Biography - Frank J. Stillwell

FRANK J. STILLWELL, one of the efficient and progressive farmers of Rose Township, Shelby County, is a son of John W. and Sarah (Templeton) Stillwell. The former was born near Newport, Ky., and then came with his family to Shelby County in 1866, making their home in Shelbyville and operating a sawmill in Rose Township, which they carried on for several years. The wife passed away in Shelbyville in 1876 and the bereaved husband is now living a retired life. They had two children, Robert T. and Frank J.

Our subject was born near Newport, Ky., August 4, 1859, and came to Shelby County, this State with his parents. He received his education in the common schools and made good use of his advantages, gaining much from this thorough, though somewhat narrow, curriculum. His marriage at Shelbyville, April 5, 1883, united him with Miss Anna Wortman, who was born in Dry Point Township. When they married they settled in Rose Township, where Mr. Stillwell is engaged in farming, giving his attention to the cultivation of two hundred and seventy acres of excellent land, and also raising considerable good stock.

Mr. and Mrs. Stillwell are the parents of two children, Mary A. and J. Frank. The office of School Director has been efficiently filled by Mr. Stillwell. He is a Democrat in his political views. He is prominently identified with the Order of Modern Woodmen of America, and with his wife is an active member of the Baptist Church.

The parents of Mrs. Stillwell are William and Margaret (Hickman) Wortman. Mr. Wortman was born in Shelby Township. Shelby County, October 22, 1831. His father, Isaac Wortman, was a native of Christian County, Ky., being born there August 26, 1865, and being the son of Michael Wortman. a Virginian by birth and one of the first settlers of Christian County, Ky. Michael Wortman secured a tract of timber land in that county and cleared a farm and spent his last years there. The maiden name of his wife was Elizabeth Wallace and she was also a Virginian. She came to Shelby County after the death of her husband.

The grandfather of Mrs. Stillwell was reared in Kentucky and resided there until 1828, when he came to Illinois accompanied by his wife, his mother and his brother with his wife. They brought all their household goods along with them in their wagons and camped and cooked by the way. They arrived in Shelby County in December, 1828, and resided in what is now known as Windsor Township for one year and then removed to Shelby Township and entered a tract of Government land one mile east of the city. A few log houses were all that Shelbyville then boasted. Isaac Wortman erected a log house on his land and commenced at once to clear away the timber. After residing there for several years he sold his property and bought in Holland Township, where he resided until his death in 1868. The maiden name of his wife (who was the grandmother of Mrs. Stillwell.) was Zelinda Hall. She was born in Fayette County, Ky., of Virginian parentage, her father and mother being Peter and Mary (Fisher) Hall, who became pioneers of Fayette County, Ky. Mrs. Hall died at the home of her daughter, Mrs. Emily Willis, in Shelbyville in 1872, having been the mother of twelve children.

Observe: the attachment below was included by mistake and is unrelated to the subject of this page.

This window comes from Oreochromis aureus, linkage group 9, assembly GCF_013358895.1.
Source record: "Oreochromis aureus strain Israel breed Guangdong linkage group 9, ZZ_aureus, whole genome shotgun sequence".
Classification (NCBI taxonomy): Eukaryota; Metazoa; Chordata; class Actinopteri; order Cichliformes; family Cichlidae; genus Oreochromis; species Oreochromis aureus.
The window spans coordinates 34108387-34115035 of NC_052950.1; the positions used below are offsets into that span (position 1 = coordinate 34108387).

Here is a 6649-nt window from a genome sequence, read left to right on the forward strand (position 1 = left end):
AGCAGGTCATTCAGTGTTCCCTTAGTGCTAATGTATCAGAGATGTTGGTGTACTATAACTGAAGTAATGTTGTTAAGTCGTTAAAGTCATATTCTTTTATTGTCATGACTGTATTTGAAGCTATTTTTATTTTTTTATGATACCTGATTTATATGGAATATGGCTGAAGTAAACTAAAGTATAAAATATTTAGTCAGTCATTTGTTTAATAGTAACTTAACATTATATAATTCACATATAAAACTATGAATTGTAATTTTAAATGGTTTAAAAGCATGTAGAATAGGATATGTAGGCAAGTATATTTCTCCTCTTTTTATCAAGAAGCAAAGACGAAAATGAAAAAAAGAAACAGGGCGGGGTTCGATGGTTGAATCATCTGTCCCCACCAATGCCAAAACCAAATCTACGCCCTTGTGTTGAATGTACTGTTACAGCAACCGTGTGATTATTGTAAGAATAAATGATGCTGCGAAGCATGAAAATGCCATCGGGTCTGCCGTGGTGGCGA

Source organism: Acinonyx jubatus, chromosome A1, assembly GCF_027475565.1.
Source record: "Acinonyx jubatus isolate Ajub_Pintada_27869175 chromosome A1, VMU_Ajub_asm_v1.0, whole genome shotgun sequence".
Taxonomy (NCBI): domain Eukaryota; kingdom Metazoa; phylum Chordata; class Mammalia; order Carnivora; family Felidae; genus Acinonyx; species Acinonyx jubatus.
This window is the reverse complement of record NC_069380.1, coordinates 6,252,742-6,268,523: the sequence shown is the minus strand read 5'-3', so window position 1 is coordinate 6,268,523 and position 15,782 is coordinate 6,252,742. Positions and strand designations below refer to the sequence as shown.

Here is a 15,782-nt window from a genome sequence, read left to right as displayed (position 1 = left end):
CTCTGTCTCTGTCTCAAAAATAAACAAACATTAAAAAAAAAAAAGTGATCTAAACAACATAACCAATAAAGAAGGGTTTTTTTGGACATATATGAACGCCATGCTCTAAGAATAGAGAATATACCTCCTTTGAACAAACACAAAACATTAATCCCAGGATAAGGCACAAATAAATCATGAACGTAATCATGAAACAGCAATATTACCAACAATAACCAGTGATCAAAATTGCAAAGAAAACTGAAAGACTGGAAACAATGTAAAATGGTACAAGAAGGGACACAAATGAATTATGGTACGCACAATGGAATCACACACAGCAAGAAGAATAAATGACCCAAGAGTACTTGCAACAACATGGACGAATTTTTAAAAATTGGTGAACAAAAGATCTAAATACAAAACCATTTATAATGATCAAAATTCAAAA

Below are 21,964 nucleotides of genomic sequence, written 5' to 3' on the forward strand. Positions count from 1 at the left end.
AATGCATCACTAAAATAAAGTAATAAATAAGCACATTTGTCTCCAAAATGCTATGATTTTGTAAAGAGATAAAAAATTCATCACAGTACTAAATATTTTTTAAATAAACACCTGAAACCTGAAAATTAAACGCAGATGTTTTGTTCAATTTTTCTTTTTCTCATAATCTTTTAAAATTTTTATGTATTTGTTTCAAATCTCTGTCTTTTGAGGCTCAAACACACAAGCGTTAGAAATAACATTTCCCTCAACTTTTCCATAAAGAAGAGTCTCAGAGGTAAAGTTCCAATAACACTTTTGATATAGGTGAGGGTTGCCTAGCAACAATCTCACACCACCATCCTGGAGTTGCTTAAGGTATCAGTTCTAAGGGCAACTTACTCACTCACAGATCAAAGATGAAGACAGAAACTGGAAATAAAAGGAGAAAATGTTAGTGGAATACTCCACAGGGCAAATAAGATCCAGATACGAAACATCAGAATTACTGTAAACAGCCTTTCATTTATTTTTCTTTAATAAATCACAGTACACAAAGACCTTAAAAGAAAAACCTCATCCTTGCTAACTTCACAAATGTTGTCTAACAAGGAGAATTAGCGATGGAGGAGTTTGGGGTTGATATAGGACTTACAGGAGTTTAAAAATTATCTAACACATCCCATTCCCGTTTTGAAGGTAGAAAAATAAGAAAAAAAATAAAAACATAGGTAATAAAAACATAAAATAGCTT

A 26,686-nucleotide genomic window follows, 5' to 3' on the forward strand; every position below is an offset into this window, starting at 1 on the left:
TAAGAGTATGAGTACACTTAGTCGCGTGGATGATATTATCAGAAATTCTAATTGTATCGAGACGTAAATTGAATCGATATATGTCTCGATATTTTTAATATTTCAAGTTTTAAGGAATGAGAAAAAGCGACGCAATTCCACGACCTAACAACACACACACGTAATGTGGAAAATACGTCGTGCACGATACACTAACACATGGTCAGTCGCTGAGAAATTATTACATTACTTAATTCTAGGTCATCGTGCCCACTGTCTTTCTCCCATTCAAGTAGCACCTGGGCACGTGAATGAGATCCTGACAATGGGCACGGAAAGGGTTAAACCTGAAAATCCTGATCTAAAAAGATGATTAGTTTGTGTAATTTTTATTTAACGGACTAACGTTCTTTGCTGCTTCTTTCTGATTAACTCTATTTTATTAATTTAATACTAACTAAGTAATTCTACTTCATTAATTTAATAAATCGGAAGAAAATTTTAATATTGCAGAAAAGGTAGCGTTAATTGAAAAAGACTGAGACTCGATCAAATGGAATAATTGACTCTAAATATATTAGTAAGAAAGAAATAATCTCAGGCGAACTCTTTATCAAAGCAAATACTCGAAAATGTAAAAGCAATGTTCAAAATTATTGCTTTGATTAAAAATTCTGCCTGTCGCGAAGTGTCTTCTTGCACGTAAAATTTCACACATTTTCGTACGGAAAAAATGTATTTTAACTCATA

William Franklin Wortman resided with his parents until his marriage and then settled on an eighty-acre tract of land which he owned on section 1 of Dry Point Township. It was wild land at the time, forty acres of it being in timber and the remainder in brush. He built a log house and there commenced housekeeping and later bought other land until at one time he possessed some two hundred and fifty acres all in one body, part of it being in Holland Township. He improved the land, planted an orchard and erected good farm buildings. He continued there until the fall of 1890 when he retired from active farming and built the home where he now resides in Shelbyville. He was married in 1856 to Margaret Hickman, who was born in Shelbyville, February 15, 1836.

Joseph Hickman, the father of Mrs. W. F. Wortman, was a Virginian by birth, and the son of William Hickman, who removed from that State to Shelby County, Ky., where he continued his vocation of a farmer. He died in that county. The maiden name of his wife was Elizabeth Talbot, who was a native of Virginia and died in Shelby County, Ky.

Joseph Hickman, the grandfather of Mrs. Stillwell, married in Kentucky and came from that State to Illinois in 1830, thus becoming one of the early settlers of Shelbyville. He was one of the first teachers in the county and was a man of more than ordinary education. He resided there for a number of years and then bought a farm in Shelby Township, upon which he made his home until his death. His wife (the grandmother of Mrs. Stillwell) bore the maiden name of Ziporah Frankford. She was born in Illinois, being a daughter of Elza and Margaret (Adams) Frankford, and died at the home of a son in Shelby Township about the year 1868. Seven children were born to Mr. and Mrs. Wortman, namely: Mary, Hattie, Emma, Annie, Thomas, James and Mattie. The parents are earnest and active members of the Methodist Episcopal Church and Mr. Wortman is a Democrat in his political views.

Mr. Stillwell's personal qualities are such as to have won for him the respect and admiration of his fellow-citizens and he has the hearty good will of all. His home is comfortable and pleasant and his family share with him the good opinion of their neighbors.

Extracted 29 May 2019 by Norma Hass from 1891 Portrait and Biographical Record of Shelby and Moultrie Counties Illinois, pages 621-623.

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